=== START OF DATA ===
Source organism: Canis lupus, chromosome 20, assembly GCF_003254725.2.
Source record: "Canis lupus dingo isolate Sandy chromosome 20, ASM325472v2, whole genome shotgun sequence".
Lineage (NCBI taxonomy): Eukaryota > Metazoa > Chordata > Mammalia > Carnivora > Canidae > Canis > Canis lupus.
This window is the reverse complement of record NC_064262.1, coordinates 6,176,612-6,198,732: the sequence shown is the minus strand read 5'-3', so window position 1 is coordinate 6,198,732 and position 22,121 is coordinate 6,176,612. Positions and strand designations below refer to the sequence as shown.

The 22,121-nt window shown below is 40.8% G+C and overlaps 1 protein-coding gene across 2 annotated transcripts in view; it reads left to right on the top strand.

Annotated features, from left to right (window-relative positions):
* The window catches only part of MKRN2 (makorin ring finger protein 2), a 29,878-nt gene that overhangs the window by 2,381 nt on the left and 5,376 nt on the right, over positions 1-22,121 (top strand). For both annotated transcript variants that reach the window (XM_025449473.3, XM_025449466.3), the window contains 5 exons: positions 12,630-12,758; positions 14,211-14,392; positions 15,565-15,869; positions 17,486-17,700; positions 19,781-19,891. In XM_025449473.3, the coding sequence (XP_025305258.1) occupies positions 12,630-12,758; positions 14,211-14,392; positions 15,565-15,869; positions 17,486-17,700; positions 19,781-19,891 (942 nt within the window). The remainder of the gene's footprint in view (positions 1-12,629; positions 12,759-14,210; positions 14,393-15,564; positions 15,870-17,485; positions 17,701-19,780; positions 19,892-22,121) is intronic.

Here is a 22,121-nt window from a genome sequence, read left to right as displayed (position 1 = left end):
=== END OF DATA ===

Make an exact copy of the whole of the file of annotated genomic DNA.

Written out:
Source organism: Canis lupus, chromosome 20, assembly GCF_003254725.2.
Source record: "Canis lupus dingo isolate Sandy chromosome 20, ASM325472v2, whole genome shotgun sequence".
Lineage (NCBI taxonomy): Eukaryota > Metazoa > Chordata > Mammalia > Carnivora > Canidae > Canis > Canis lupus.
This window is the reverse complement of record NC_064262.1, coordinates 6,176,612-6,198,732: the sequence shown is the minus strand read 5'-3', so window position 1 is coordinate 6,198,732 and position 22,121 is coordinate 6,176,612. Positions and strand designations below refer to the sequence as shown.

The 22,121-nt window shown below is 40.8% G+C and overlaps 1 protein-coding gene across 2 annotated transcripts in view; it reads left to right on the top strand.

Annotated features, from left to right (window-relative positions):
* The window catches only part of MKRN2 (makorin ring finger protein 2), a 29,878-nt gene that overhangs the window by 2,381 nt on the left and 5,376 nt on the right, over positions 1-22,121 (top strand). For both annotated transcript variants that reach the window (XM_025449473.3, XM_025449466.3), the window contains 5 exons: positions 12,630-12,758; positions 14,211-14,392; positions 15,565-15,869; positions 17,486-17,700; positions 19,781-19,891. In XM_025449473.3, the coding sequence (XP_025305258.1) occupies positions 12,630-12,758; positions 14,211-14,392; positions 15,565-15,869; positions 17,486-17,700; positions 19,781-19,891 (942 nt within the window). The remainder of the gene's footprint in view (positions 1-12,629; positions 12,759-14,210; positions 14,393-15,564; positions 15,870-17,485; positions 17,701-19,780; positions 19,892-22,121) is intronic.

Here is a 22,121-nt window from a genome sequence, read left to right as displayed (position 1 = left end):